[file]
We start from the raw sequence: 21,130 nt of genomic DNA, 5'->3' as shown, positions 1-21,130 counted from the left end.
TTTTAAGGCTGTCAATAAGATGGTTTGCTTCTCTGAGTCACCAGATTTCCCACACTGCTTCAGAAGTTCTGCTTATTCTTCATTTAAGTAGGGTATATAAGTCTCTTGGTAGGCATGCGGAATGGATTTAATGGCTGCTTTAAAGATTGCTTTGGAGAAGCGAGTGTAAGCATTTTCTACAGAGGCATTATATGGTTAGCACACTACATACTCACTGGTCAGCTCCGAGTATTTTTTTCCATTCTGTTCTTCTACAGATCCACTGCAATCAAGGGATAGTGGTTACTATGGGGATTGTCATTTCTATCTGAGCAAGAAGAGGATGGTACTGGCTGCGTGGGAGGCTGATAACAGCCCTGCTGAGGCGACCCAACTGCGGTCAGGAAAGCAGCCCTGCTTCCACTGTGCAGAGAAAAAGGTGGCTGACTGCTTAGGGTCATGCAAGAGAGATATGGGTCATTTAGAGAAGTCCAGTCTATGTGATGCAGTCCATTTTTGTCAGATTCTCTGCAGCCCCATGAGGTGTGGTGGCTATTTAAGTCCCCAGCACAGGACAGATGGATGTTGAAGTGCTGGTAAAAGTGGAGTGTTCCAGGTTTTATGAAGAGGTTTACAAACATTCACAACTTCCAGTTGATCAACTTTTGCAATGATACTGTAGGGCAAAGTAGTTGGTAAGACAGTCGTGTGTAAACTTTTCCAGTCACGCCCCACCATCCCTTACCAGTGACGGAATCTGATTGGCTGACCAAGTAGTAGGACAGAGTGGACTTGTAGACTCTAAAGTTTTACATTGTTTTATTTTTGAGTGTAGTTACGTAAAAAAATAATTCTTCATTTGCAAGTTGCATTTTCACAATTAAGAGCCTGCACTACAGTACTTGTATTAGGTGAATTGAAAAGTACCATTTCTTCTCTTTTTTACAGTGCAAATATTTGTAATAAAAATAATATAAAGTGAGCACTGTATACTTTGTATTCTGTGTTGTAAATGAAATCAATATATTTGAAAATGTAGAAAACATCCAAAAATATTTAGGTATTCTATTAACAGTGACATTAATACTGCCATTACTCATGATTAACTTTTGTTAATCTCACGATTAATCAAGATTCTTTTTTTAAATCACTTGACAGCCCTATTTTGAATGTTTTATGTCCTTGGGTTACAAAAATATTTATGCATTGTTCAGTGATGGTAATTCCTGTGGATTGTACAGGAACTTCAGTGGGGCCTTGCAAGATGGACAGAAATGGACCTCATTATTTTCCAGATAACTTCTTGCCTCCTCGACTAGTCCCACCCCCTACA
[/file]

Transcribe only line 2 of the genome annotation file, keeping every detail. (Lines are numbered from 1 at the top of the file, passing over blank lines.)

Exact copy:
TTTTAAGGCTGTCAATAAGATGGTTTGCTTCTCTGAGTCACCAGATTTCCCACACTGCTTCAGAAGTTCTGCTTATTCTTCATTTAAGTAGGGTATATAAGTCTCTTGGTAGGCATGCGGAATGGATTTAATGGCTGCTTTAAAGATTGCTTTGGAGAAGCGAGTGTAAGCATTTTCTACAGAGGCATTATATGGTTAGCACACTACATACTCACTGGTCAGCTCCGAGTATTTTTTTCCATTCTGTTCTTCTACAGATCCACTGCAATCAAGGGATAGTGGTTACTATGGGGATTGTCATTTCTATCTGAGCAAGAAGAGGATGGTACTGGCTGCGTGGGAGGCTGATAACAGCCCTGCTGAGGCGACCCAACTGCGGTCAGGAAAGCAGCCCTGCTTCCACTGTGCAGAGAAAAAGGTGGCTGACTGCTTAGGGTCATGCAAGAGAGATATGGGTCATTTAGAGAAGTCCAGTCTATGTGATGCAGTCCATTTTTGTCAGATTCTCTGCAGCCCCATGAGGTGTGGTGGCTATTTAAGTCCCCAGCACAGGACAGATGGATGTTGAAGTGCTGGTAAAAGTGGAGTGTTCCAGGTTTTATGAAGAGGTTTACAAACATTCACAACTTCCAGTTGATCAACTTTTGCAATGATACTGTAGGGCAAAGTAGTTGGTAAGACAGTCGTGTGTAAACTTTTCCAGTCACGCCCCACCATCCCTTACCAGTGACGGAATCTGATTGGCTGACCAAGTAGTAGGACAGAGTGGACTTGTAGACTCTAAAGTTTTACATTGTTTTATTTTTGAGTGTAGTTACGTAAAAAAATAATTCTTCATTTGCAAGTTGCATTTTCACAATTAAGAGCCTGCACTACAGTACTTGTATTAGGTGAATTGAAAAGTACCATTTCTTCTCTTTTTTACAGTGCAAATATTTGTAATAAAAATAATATAAAGTGAGCACTGTATACTTTGTATTCTGTGTTGTAAATGAAATCAATATATTTGAAAATGTAGAAAACATCCAAAAATATTTAGGTATTCTATTAACAGTGACATTAATACTGCCATTACTCATGATTAACTTTTGTTAATCTCACGATTAATCAAGATTCTTTTTTTAAATCACTTGACAGCCCTATTTTGAATGTTTTATGTCCTTGGGTTACAAAAATATTTATGCATTGTTCAGTGATGGTAATTCCTGTGGATTGTACAGGAACTTCAGTGGGGCCTTGCAAGATGGACAGAAATGGACCTCATTATTTTCCAGATAACTTCTTGCCTCCTCGACTAGTCCCACCCCCTACA